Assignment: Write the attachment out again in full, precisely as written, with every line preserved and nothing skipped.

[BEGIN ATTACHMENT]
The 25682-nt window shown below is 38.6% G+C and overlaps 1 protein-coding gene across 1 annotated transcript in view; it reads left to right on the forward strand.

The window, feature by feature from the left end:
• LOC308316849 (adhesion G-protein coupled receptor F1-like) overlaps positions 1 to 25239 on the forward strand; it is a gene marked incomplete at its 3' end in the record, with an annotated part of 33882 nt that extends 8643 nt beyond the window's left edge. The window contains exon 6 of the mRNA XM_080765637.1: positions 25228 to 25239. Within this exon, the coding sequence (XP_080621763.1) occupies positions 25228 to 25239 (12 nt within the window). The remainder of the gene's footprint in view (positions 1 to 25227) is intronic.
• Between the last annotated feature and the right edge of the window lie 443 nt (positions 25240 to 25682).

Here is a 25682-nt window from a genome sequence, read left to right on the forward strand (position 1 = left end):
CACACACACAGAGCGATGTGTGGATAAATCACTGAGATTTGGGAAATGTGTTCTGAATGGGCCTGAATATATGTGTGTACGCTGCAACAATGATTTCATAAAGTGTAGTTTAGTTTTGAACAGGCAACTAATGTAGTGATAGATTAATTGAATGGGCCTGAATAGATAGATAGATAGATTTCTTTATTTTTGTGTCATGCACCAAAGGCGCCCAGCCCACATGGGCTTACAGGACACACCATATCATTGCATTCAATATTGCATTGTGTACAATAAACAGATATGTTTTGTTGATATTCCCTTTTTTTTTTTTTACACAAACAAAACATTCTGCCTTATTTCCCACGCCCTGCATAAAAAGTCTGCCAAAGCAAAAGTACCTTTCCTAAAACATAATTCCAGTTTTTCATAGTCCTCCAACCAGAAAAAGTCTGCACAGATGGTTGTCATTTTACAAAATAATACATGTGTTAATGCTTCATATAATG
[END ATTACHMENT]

The 25682-nt window shown below is 38.6% G+C and overlaps 1 protein-coding gene across 1 annotated transcript in view; it reads left to right on the forward strand.

The window, feature by feature from the left end:
• LOC308316849 (adhesion G-protein coupled receptor F1-like) overlaps positions 1 to 25239 on the forward strand; it is a gene marked incomplete at its 3' end in the record, with an annotated part of 33882 nt that extends 8643 nt beyond the window's left edge. The window contains exon 6 of the mRNA XM_080765637.1: positions 25228 to 25239. Within this exon, the coding sequence (XP_080621763.1) occupies positions 25228 to 25239 (12 nt within the window). The remainder of the gene's footprint in view (positions 1 to 25227) is intronic.
• Between the last annotated feature and the right edge of the window lie 443 nt (positions 25240 to 25682).

Here is a 25682-nt window from a genome sequence, read left to right on the forward strand (position 1 = left end):
CACACACACAGAGCGATGTGTGGATAAATCACTGAGATTTGGGAAATGTGTTCTGAATGGGCCTGAATATATGTGTGTACGCTGCAACAATGATTTCATAAAGTGTAGTTTAGTTTTGAACAGGCAACTAATGTAGTGATAGATTAATTGAATGGGCCTGAATAGATAGATAGATAGATTTCTTTATTTTTGTGTCATGCACCAAAGGCGCCCAGCCCACATGGGCTTACAGGACACACCATATCATTGCATTCAATATTGCATTGTGTACAATAAACAGATATGTTTTGTTGATATTCCCTTTTTTTTTTTTTACACAAACAAAACATTCTGCCTTATTTCCCACGCCCTGCATAAAAAGTCTGCCAAAGCAAAAGTACCTTTCCTAAAACATAATTCCAGTTTTTCATAGTCCTCCAACCAGAAAAAGTCTGCACAGATGGTTGTCATTTTACAAAATAATACATGTGTTAATGCTTCATATAATG